I would define specialized deployment areas as Very High Density (VHD) and other specialized deployment areas such as outdoor areas, warehouses, loading docks, industrial environments, garages/barns, executive offices and historical buildings. Those areas that need special design considerations and further scrutiny. We covered Very High Density (VHD) areas in a separate blog so in this blog we will focus on other specialized deployment areas.

Your WLAN Design Standard or Design should include specialized deployment area design requirements such as:

  1. Identify any other specialized deployment areas on the floor plans such as outdoor deployments, loading docks, warehouses, industrial environments, garages/barns, executive offices, historical buildings and any additional design considerations and requirements. These areas typically pose unique challenges.
  2. Outdoor deployments/loading docks for example require specifying outdoor APs or enclosures to meet the temperature extremes, wind, liquid, dust and salt spray requirements of the site; are subject to outdoor interference and ever-changing obstructions such as increase or reduction in people, moving vehicles, trees/vegetation changes with seasons, surrounding buildings and terrain; unique AP installation requirements such as discovering vertical mounting assets/poles or specifying them (poles, bollards, etc.) along with specialized mounting hardware/brackets and antennas, discovering cable routes or performing bridge link planning and unique powering/surge suppression requirements.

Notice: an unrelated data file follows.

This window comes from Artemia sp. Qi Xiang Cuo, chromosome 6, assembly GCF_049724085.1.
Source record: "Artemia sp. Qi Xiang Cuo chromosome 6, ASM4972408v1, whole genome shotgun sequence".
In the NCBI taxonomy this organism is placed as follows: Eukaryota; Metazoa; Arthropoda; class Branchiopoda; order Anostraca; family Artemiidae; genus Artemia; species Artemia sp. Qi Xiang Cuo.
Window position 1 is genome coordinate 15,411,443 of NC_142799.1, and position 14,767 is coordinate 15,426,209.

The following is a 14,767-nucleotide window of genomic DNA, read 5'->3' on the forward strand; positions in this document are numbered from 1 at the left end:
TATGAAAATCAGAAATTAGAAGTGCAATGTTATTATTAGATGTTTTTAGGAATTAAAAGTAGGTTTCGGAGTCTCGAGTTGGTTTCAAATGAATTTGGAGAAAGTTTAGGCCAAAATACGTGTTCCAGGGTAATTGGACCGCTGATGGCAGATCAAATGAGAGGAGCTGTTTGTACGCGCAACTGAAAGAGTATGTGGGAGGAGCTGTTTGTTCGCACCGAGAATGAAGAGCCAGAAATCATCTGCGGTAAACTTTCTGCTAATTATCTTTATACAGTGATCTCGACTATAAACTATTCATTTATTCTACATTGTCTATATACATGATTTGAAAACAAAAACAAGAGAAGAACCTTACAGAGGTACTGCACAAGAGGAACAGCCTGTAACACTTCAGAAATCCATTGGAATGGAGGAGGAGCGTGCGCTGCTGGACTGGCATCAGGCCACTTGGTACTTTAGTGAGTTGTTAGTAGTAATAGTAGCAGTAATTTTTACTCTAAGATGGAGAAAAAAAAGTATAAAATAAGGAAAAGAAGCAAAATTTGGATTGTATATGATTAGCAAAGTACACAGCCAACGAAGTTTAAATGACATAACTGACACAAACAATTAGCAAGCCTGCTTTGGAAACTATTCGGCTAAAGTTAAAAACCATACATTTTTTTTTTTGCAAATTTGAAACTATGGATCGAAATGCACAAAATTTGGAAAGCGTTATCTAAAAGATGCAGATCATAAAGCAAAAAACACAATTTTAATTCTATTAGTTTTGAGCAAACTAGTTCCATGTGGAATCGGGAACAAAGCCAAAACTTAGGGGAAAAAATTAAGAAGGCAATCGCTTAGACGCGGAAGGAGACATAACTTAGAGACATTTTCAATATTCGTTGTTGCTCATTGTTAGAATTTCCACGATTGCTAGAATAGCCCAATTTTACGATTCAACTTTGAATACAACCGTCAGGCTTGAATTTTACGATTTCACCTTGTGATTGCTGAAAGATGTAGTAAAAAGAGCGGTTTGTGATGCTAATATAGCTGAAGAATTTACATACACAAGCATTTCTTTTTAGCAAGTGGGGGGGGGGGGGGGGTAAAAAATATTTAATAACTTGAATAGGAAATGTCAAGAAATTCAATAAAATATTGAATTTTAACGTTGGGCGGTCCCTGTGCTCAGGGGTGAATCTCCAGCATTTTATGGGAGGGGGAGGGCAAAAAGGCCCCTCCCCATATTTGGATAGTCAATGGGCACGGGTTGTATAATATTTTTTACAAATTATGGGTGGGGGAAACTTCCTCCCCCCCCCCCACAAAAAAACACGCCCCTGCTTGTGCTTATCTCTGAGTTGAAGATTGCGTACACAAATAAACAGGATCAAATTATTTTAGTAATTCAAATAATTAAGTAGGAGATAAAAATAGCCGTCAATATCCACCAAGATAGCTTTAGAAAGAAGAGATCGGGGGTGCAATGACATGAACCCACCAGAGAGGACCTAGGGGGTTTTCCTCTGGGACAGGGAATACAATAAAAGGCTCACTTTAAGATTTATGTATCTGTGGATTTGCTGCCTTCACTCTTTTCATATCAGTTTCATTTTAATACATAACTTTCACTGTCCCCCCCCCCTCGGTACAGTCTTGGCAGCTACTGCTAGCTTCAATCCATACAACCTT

3. Warehouses/garages/barns for example are often made up of heavy concrete and metal that absorb and attenuate wireless signal, have large open areas prone to interference with high ceilings, contain long/high aisles with often rotating stock/material types and stock levels that again absorb and attenuate wireless signal and are often reconfigured in different orientations. Like outdoor deployments, warehouses have unique AP installation requirements but in addition, have unique requirements for drop poles to accommodate high ceiling heights and unique requirements for protecting equipment from damage from forklifts. Warehouses also have the unique challenge of moving forklifts requiring seamless mobility and the use of handheld scanners anywhere from floor to ceiling.
  4. Industrial areas for example are often similar to warehouses in that they are made up of heavy concrete and metal that absorb and attenuate wireless signal. Industrial areas are also similar to outdoor deployments in that they have unique environmental challenges requiring the selection of the appropriate outdoor AP/enclosure but also add additional challenges of hazardous and potentially explosive locations. Like both outdoor and warehouse areas, industrial areas also have unique AP installation requirements but have the unique challenge of potential interference from generators and electrical motors.
  5. Executives in executive areas for example may have the expectation of line of sight to Access Points from their office and may have unique client device requirements.